June 13, 2007 |
In the news yesterday YouTube announced they plan to test new fingerprinting technology that will address the copyright issues that are causing them huge legal woes. This new software will identify unique attributes in video clips that may allow for the prevention of uploading copyrighted clips without permission.
YouTube executive Chris Macy told Reuters that the tool would be tested in about a month according to a story via the BBC. Breach of copyright has been a thorn in Google's and YouTube's side since the advent of the Viacom $1 billion lawsuit. Subsequent filings from the English Premier League and co-plaintiffs have further exacerbated the problem.
We have covered these lawsuits rather extensively, and from a familiarity standpoint this is either posturing for the courts by YouTube, an absolute "caving" in an effort to reduce the damages or a preamble to some kind of settlement. Personally, given Google's "masters of the universe" attitude towards anyone in their way, I would not doubt that their lawyers still think they can win with delayed symbolic appropriateness like this. I arrived at this hypothesis because of the wording in YouTube's statement that they deny all these claims but vow to take a tough line on copyright violation.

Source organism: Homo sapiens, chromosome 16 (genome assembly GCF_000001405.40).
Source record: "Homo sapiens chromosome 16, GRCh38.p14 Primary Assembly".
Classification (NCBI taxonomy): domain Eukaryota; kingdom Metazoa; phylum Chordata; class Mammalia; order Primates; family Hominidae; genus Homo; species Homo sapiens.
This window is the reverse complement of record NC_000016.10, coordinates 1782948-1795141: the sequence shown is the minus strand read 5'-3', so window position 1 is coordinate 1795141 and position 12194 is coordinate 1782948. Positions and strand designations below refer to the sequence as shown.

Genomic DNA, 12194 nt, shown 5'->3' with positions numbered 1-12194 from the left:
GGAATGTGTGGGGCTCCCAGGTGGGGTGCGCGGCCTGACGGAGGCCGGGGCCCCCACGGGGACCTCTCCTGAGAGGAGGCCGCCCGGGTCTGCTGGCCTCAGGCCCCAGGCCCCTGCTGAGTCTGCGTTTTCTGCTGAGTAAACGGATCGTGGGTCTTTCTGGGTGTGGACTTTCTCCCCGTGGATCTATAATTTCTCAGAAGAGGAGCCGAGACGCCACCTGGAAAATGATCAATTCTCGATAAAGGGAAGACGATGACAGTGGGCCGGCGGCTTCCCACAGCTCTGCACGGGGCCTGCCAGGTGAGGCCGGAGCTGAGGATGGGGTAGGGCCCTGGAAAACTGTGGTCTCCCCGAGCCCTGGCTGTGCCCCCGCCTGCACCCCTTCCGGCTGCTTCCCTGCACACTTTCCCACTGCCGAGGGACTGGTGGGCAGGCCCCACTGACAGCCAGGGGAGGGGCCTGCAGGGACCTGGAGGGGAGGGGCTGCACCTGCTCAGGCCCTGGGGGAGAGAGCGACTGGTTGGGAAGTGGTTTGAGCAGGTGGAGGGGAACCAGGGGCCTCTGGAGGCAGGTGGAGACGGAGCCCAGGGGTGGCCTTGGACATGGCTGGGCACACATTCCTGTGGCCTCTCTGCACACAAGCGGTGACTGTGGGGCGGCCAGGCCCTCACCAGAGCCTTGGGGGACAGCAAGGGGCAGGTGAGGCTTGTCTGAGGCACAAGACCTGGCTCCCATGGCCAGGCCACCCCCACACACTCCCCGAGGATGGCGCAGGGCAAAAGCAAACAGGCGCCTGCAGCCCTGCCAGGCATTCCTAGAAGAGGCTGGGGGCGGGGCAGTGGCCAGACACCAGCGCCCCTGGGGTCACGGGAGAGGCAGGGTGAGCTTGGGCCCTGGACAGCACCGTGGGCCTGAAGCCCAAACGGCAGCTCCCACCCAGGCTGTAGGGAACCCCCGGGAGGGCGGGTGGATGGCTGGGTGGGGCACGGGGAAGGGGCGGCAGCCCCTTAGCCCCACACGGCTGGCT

Watch For Sidestepping
Macy also told Reuters than the technology, developed by Google, would be tested with partners including Disney and Time Warner. If the tests are successful the tools will be made available to any copyright owners later this year. Macy also pointed out that the company has also been testing similar audio recognition technology from content protection firm Audible Magic. It would not surprise me in the least to see Google market the new software to the very people they have been abusing, if for no other reason than to offset the court costs and any penalties they have to pay.
Back and Forth
We just can't wait to see the next episode of Google vs. Everyone. This is like watching a preconscious child plead for more allowance. Can I have $20? How about $19, well okay how about $18? If I did not know better I would think Harvard educated bean counters and lawyers had taken over the world and are trying to squeeze the last drop of everything out of it. Oh, they have? What ever happened to taking responsibility for actions and just admitting mistakes? Perhaps no mistakes were made at all in Google's plans, but that is just more food for thought!